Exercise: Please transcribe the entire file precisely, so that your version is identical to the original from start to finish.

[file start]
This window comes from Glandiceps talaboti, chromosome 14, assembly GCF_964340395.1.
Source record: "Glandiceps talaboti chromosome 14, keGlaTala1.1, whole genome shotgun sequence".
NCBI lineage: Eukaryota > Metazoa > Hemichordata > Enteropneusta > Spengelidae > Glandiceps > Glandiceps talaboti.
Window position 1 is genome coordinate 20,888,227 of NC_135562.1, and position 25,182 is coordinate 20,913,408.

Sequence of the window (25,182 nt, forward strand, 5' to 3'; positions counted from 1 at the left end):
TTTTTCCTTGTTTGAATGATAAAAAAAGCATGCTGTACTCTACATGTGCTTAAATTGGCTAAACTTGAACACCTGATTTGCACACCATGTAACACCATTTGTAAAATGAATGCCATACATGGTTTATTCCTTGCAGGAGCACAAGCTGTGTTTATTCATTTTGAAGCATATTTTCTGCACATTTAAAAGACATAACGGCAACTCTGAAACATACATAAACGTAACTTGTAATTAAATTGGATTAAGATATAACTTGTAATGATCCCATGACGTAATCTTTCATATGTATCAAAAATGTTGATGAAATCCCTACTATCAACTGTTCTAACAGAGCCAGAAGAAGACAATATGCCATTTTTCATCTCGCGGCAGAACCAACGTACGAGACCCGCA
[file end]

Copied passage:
This window comes from Glandiceps talaboti, chromosome 14, assembly GCF_964340395.1.
Source record: "Glandiceps talaboti chromosome 14, keGlaTala1.1, whole genome shotgun sequence".
NCBI lineage: Eukaryota > Metazoa > Hemichordata > Enteropneusta > Spengelidae > Glandiceps > Glandiceps talaboti.
Window position 1 is genome coordinate 20,888,227 of NC_135562.1, and position 25,182 is coordinate 20,913,408.

Sequence of the window (25,182 nt, forward strand, 5' to 3'; positions counted from 1 at the left end):
TTTTTCCTTGTTTGAATGATAAAAAAAGCATGCTGTACTCTACATGTGCTTAAATTGGCTAAACTTGAACACCTGATTTGCACACCATGTAACACCATTTGTAAAATGAATGCCATACATGGTTTATTCCTTGCAGGAGCACAAGCTGTGTTTATTCATTTTGAAGCATATTTTCTGCACATTTAAAAGACATAACGGCAACTCTGAAACATACATAAACGTAACTTGTAATTAAATTGGATTAAGATATAACTTGTAATGATCCCATGACGTAATCTTTCATATGTATCAAAAATGTTGATGAAATCCCTACTATCAACTGTTCTAACAGAGCCAGAAGAAGACAATATGCCATTTTTCATCTCGCGGCAGAACCAACGTACGAGACCCGCA